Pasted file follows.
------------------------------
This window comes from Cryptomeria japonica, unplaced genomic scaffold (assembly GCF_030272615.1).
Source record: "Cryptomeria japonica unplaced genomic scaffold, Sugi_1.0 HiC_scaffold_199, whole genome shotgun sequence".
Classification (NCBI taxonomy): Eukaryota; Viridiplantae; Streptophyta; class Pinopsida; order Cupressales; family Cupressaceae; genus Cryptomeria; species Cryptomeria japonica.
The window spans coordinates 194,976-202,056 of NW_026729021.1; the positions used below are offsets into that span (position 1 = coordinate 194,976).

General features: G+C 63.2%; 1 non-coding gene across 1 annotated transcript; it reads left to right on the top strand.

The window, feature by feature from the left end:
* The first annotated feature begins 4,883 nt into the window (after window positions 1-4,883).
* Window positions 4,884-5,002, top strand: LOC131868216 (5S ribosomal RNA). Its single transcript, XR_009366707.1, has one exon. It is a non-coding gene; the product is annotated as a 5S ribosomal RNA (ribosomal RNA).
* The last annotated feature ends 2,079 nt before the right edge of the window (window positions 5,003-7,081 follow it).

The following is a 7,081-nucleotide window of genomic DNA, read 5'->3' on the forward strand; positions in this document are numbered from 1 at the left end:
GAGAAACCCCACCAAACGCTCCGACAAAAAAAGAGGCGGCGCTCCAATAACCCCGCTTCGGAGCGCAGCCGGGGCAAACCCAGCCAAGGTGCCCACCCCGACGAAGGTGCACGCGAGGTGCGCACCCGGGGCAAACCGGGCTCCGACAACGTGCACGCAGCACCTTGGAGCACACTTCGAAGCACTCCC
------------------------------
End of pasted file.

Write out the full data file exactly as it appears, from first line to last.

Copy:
This window comes from Cryptomeria japonica, unplaced genomic scaffold (assembly GCF_030272615.1).
Source record: "Cryptomeria japonica unplaced genomic scaffold, Sugi_1.0 HiC_scaffold_199, whole genome shotgun sequence".
Classification (NCBI taxonomy): Eukaryota; Viridiplantae; Streptophyta; class Pinopsida; order Cupressales; family Cupressaceae; genus Cryptomeria; species Cryptomeria japonica.
The window spans coordinates 194,976-202,056 of NW_026729021.1; the positions used below are offsets into that span (position 1 = coordinate 194,976).

General features: G+C 63.2%; 1 non-coding gene across 1 annotated transcript; it reads left to right on the top strand.

The window, feature by feature from the left end:
* The first annotated feature begins 4,883 nt into the window (after window positions 1-4,883).
* Window positions 4,884-5,002, top strand: LOC131868216 (5S ribosomal RNA). Its single transcript, XR_009366707.1, has one exon. It is a non-coding gene; the product is annotated as a 5S ribosomal RNA (ribosomal RNA).
* The last annotated feature ends 2,079 nt before the right edge of the window (window positions 5,003-7,081 follow it).

The following is a 7,081-nucleotide window of genomic DNA, read 5'->3' on the forward strand; positions in this document are numbered from 1 at the left end:
GAGAAACCCCACCAAACGCTCCGACAAAAAAAGAGGCGGCGCTCCAATAACCCCGCTTCGGAGCGCAGCCGGGGCAAACCCAGCCAAGGTGCCCACCCCGACGAAGGTGCACGCGAGGTGCGCACCCGGGGCAAACCGGGCTCCGACAACGTGCACGCAGCACCTTGGAGCACACTTCGAAGCACTCCC